and the variable with additional subscript j indicates the corresponding variable for the j th record of the i th F_{2} individual. The residual error now follows a N(0, σ^{2}/m_{ i }) distribution, given that e_{ ij }~ N(0, σ^{2}).
Because ${p}_{ik}^{\ast}$ is a function of the unknown parameters, iterations are required for EM algorithm. The iterations are described as
Step 0: Set up initials for θ^{(0)}.
Step 1: Calculate the posterior probabilities ${p}_{ik}^{\ast}$ with equation (7).
Step 4: Go to step 1, which complete one round of iteration.
Mapping QTL based on the repeatability model
Partitioning residual error e_{ i }in model (1) into an individual-specific permanent environmental effect ζ_{ i }and random environmental effect ε_{ ij }, the j th phenotypic value of an individual i is represented as
y_{ ij }= μ + z_{ i }a + w_{ i }d + ζ_{ i }+ ε _{ ij }
This is a mixed effects model, also called repeatability model, with a and d being treated as the fixed effects and p_{ i }as the random effect. i.i.d. N(0, ${\sigma}_{\zeta}^{2}$) distribution and ε _{ ij }i.i.d. N(0, ${\sigma}_{\epsilon}^{2}$) distribution.
We use an m_{ i }× 1 vector y_{ i }= [y_{i 1}y_{i 2}… y_{ im }]^{ T }, for n = 1, 2, …, n to denote the array of phenotypic values for the i th individual and define ϕ_{ i }= [1 1 … 1]^{ T }as a vector of dimension m_{ i }. In matrix notation, model (9) can be written as
y_{ i }= ϕ_{ i }μ + z_{ i }ϕ_{ i }a + w_{ i }ϕ_{ i }d + ϕ_{ i }ζ_{ i }+ ε_{ i } (11)
where ε_{ i }= [ε_{i 1}ε_{i 2} … ε_{ im }]^{ T }is an m_{ i }× 1 vector for the random environmental effects which follows N(0, I_{ i }, ${\sigma}_{\epsilon}^{2}$) with I_{ i }being an (m_{ i }× 1) × (m_{ i }× 1) identity matrix. The conditional expectation of model (11) given the fixed effects is
E(y_{ i }) = M_{ i }= ϕ_{ i }μ + z_{ i }ϕ_{ i }a + w_{ i }ϕ_{ i }d (12)
which applies to all i = 1, 2, …, n.
so, we can simply utilize existing mixed model EM algorithm to find the MLE of parameters [9]. Followings are the EM steps for the mixed model analysis.
Step 0: Initialize all parameters with values in their legal domain, denoted by θ^{(0)}.
Step 2: Compute all the expectations involved in the following maximization steps (same with the equation (8)).
Step 4: Update the population mean, additive effect and dominance effect by equation (16). The resulting equations are equivalent to equations (9) replacing m_{ i }with ${\phi}_{}^{T}{V}_{i}^{-1}{\phi}_{}$.
Step7: Repeat from step 1 to step 6 until a certain convergence criterion is reached.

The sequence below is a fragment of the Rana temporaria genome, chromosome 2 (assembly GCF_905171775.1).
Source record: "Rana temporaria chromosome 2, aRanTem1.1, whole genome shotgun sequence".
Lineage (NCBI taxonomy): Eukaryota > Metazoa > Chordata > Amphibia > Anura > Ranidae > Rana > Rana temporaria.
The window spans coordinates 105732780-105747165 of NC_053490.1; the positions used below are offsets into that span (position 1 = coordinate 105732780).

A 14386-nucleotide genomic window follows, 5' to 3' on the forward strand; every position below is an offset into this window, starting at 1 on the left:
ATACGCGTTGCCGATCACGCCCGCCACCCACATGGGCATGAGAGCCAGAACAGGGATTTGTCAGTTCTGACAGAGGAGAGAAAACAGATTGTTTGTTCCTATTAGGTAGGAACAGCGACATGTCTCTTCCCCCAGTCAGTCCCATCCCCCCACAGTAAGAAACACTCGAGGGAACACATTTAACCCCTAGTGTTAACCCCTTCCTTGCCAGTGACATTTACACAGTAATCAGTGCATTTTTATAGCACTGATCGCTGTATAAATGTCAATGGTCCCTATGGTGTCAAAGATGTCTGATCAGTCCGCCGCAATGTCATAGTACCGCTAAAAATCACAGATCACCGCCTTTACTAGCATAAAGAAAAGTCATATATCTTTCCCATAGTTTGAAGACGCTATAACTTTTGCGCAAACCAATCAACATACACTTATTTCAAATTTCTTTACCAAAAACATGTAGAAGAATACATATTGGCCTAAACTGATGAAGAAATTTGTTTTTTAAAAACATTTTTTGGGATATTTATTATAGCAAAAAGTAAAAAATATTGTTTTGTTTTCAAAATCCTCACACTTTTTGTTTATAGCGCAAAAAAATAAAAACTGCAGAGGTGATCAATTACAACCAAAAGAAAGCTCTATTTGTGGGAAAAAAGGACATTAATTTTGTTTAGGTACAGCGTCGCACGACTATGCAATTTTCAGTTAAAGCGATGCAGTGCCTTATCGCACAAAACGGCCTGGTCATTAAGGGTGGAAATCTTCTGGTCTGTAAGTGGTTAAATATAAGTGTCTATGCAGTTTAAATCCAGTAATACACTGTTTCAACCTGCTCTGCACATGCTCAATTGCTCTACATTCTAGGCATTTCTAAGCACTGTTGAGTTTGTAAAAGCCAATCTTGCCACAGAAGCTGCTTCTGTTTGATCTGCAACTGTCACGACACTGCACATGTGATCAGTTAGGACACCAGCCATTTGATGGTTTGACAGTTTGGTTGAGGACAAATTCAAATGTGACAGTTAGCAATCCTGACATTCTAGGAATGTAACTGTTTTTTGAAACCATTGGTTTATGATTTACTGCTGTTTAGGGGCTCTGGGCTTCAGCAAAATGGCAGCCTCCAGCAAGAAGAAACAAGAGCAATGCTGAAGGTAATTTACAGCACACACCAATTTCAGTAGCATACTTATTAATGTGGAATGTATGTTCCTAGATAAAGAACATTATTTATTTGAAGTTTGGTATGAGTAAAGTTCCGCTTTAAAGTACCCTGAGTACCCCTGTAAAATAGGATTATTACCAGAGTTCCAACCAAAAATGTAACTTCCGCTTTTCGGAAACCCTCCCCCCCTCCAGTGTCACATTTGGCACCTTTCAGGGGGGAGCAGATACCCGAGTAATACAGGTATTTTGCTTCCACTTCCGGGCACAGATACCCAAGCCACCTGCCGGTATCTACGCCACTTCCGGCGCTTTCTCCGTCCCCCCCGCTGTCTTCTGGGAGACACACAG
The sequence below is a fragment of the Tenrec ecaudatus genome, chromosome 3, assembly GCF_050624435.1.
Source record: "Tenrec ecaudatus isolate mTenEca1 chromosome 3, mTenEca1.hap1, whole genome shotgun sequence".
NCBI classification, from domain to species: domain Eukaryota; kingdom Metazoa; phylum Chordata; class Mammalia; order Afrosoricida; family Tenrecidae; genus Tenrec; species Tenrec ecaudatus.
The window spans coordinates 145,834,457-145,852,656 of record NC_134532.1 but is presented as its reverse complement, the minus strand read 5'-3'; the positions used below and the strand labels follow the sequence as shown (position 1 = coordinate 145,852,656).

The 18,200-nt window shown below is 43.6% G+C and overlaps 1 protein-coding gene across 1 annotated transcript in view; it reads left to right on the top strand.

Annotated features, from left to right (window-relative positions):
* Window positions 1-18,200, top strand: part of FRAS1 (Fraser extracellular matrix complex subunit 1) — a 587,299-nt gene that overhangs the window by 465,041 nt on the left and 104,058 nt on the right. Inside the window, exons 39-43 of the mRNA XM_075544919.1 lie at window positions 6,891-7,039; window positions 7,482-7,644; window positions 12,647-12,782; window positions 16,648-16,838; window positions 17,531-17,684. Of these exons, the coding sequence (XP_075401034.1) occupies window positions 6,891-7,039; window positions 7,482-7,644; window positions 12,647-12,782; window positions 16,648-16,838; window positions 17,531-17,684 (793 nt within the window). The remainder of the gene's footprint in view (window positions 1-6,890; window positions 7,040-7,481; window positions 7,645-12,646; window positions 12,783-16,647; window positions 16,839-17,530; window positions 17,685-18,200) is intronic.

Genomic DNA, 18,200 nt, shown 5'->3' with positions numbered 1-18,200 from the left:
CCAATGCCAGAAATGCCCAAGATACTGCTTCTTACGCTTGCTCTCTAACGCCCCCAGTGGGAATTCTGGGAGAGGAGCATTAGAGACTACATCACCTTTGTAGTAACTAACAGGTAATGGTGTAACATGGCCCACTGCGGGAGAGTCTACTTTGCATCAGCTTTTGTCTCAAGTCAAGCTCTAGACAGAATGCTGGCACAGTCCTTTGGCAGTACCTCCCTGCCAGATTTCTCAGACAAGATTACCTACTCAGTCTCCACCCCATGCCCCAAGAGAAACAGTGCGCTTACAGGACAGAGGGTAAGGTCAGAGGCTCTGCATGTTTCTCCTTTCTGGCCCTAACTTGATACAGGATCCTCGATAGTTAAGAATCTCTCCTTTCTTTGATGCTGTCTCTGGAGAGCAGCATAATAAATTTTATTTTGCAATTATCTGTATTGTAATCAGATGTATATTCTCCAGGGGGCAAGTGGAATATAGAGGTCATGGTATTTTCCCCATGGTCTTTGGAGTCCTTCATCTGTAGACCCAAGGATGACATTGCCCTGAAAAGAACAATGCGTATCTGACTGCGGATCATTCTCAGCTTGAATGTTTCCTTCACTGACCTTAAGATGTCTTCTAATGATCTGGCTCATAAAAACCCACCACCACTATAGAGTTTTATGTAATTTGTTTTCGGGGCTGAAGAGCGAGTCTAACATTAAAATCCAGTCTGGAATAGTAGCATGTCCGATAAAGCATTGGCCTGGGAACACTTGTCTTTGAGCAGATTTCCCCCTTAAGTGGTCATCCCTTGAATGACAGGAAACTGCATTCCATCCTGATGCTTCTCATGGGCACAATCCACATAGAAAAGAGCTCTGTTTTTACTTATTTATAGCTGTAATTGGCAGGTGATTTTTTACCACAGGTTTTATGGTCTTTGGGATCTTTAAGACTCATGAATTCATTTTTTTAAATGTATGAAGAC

MLE of parameters in both model (2) and (10) are iteratively solved at specific location on chromosomes using EM algorithm and the QTL position and effects are determined by means of likelihood ratio statistics in chromosome or genome scanning.
Simulation studies
A series of simulation experiments were used to compare the efficiency and behaviour of two mapping methods based on the repeatability model with simple analysis using the mean phenotype for a trait with repeat records. We simulated a single chromosome of 100 cM long with 11 evenly spaced codominant markers for an F2 population with sample size n = 100 and a single QTL was put at position 25 cM (between markers 3 and 4). Under the null model, the QTL was assigned a value of zero for both the additive and dominance effects. The empirical critical values of likelihood ratio statistics for testing the presence of the QTL were obtained by simulating 1000 replicates. Under the alternative model, nonzero and equal additive and dominance effects were simulated. The simulations were replicated 100 times. Empirical power was calculated by counting the number of runs in which test statistics were greater than the critical values.
Factor considered include the QTL size, measured as the proportion of the phenotypic variance explained by the QTL (also called the QTL heritability), the number of replicates and ${\sigma}_{\zeta}^{2}$:${\sigma}_{\epsilon}^{2}$ i.e the variance ratio of permanent environmental effect to random environmental effect. The QTL size was set at three levels: a = d = 0.265, 0.577, 0.943 correspond to the three levels of h^{2} = 0.05, 0.10, 0.20 respectively. The number of replicates was examined at five levels: m = 1, 3, 5, 10, 15, and ${\sigma}_{\zeta}^{2}$: ${\sigma}_{\epsilon}^{2}$ = 1:4, 2:3, 2.5:2.5, 3:2, 4:1, remaining ${\sigma}_{\zeta}^{2}$ + ${\sigma}_{\epsilon}^{2}$ = 5.0.
The j th phenotypic value of individual i was simulated by using the repeatability model:
y_{ ij }= μ + z_{ i }a + w_{ i }d + ξ_{ i }σ_{ ζ }+ η_{ ij }σ_{ ε } (25)